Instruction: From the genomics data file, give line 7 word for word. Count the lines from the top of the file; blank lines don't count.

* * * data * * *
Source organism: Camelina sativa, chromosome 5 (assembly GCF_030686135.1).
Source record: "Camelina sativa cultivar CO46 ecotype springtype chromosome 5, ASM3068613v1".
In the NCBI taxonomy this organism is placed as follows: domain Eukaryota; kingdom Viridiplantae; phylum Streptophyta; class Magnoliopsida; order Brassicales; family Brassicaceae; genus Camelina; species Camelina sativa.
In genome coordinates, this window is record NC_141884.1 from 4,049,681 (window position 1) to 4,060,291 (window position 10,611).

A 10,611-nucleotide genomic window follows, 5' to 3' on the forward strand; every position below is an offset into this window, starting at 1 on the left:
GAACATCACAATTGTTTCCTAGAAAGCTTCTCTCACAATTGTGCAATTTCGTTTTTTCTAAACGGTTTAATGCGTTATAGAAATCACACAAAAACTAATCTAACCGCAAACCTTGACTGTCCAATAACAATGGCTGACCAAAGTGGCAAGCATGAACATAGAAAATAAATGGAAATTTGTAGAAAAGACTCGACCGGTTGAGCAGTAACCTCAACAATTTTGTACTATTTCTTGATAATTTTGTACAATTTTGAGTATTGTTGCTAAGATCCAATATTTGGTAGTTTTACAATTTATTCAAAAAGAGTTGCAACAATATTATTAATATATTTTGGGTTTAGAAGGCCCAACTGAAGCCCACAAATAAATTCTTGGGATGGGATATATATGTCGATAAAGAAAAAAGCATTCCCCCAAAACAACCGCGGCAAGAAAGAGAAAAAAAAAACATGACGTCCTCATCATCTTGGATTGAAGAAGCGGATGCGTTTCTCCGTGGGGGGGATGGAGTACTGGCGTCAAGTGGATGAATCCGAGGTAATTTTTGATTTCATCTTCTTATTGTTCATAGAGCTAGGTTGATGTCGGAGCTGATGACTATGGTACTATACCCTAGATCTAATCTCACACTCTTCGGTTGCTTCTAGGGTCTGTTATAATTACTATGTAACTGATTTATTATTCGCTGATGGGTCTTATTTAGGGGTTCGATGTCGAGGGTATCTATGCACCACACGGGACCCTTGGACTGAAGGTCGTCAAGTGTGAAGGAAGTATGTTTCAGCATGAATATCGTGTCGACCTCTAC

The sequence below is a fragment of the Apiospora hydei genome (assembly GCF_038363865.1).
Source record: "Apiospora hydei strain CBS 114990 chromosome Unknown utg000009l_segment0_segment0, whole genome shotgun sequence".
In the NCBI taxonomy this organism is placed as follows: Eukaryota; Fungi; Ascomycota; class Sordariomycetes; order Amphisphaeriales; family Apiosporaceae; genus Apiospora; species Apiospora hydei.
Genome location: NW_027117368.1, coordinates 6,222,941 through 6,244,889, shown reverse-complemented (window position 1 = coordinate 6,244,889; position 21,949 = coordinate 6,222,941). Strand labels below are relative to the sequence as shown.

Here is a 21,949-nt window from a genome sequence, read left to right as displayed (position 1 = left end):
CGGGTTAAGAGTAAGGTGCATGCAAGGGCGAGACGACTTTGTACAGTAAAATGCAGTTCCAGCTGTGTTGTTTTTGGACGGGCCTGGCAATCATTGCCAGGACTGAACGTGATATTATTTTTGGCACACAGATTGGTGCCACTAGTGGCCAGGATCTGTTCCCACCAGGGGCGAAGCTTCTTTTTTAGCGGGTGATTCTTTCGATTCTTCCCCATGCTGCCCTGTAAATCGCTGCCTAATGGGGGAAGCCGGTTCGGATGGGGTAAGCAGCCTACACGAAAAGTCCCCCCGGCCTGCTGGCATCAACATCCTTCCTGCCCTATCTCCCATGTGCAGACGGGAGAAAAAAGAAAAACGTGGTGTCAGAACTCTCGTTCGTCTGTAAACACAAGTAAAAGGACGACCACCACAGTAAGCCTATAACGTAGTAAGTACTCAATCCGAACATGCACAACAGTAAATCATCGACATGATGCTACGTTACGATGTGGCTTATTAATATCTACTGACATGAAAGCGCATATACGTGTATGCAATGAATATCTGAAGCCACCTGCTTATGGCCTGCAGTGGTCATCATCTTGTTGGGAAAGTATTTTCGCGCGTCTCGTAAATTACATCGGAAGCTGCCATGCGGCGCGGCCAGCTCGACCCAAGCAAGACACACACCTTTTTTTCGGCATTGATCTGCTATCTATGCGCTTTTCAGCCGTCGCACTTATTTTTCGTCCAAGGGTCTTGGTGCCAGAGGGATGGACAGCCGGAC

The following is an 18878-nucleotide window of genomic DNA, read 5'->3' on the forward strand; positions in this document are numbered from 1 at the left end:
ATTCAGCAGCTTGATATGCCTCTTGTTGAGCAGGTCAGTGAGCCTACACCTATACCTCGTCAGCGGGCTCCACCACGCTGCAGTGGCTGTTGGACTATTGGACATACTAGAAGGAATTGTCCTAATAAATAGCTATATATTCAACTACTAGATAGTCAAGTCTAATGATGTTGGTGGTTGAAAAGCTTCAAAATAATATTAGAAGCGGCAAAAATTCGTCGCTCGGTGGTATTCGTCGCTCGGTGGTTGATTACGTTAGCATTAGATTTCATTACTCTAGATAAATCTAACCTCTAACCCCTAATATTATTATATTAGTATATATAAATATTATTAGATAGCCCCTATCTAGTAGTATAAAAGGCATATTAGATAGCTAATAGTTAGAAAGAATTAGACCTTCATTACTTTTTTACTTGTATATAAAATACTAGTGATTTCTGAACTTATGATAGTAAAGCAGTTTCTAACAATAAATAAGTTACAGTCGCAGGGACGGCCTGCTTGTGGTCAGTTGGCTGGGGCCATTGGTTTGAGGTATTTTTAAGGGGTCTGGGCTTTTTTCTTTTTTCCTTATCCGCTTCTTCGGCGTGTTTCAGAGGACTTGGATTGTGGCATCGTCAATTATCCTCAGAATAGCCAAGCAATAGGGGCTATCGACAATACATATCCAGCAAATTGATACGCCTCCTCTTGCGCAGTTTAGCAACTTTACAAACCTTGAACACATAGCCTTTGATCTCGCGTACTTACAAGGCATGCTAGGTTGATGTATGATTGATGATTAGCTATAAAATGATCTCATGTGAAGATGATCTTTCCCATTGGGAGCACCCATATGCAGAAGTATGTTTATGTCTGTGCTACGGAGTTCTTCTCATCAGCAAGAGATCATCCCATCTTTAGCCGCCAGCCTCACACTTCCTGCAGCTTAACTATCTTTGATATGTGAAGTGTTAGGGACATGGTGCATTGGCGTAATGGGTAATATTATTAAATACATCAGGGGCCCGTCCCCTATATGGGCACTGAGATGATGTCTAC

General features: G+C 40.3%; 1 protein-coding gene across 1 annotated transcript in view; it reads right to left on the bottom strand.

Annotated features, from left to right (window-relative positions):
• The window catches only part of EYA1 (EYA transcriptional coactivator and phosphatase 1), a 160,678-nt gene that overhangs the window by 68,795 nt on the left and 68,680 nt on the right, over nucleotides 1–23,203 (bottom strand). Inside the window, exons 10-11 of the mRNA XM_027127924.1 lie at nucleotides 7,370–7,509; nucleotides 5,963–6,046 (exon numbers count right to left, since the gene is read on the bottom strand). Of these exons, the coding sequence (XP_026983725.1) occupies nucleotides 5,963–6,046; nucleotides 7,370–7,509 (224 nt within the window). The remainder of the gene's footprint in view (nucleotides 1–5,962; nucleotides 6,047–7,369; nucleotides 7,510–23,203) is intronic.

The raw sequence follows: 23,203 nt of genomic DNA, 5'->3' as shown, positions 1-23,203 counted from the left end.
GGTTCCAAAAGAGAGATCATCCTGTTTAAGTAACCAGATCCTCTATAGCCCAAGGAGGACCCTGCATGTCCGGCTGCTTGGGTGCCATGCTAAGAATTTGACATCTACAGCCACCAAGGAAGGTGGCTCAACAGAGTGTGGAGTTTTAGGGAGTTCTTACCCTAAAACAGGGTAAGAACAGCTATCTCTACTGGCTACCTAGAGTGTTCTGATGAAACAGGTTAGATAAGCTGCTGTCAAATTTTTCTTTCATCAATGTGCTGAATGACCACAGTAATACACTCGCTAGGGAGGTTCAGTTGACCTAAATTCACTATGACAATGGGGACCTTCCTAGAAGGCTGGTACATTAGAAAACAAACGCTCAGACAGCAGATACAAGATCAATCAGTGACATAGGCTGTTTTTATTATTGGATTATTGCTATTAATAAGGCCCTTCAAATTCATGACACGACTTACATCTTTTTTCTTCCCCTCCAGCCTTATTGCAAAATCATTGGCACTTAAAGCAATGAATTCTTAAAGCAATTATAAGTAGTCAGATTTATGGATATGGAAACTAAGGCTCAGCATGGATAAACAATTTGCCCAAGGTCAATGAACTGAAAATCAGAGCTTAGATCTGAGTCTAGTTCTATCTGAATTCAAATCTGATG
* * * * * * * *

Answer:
The sequence below is a fragment of the Apiospora hydei genome (assembly GCF_038363865.1).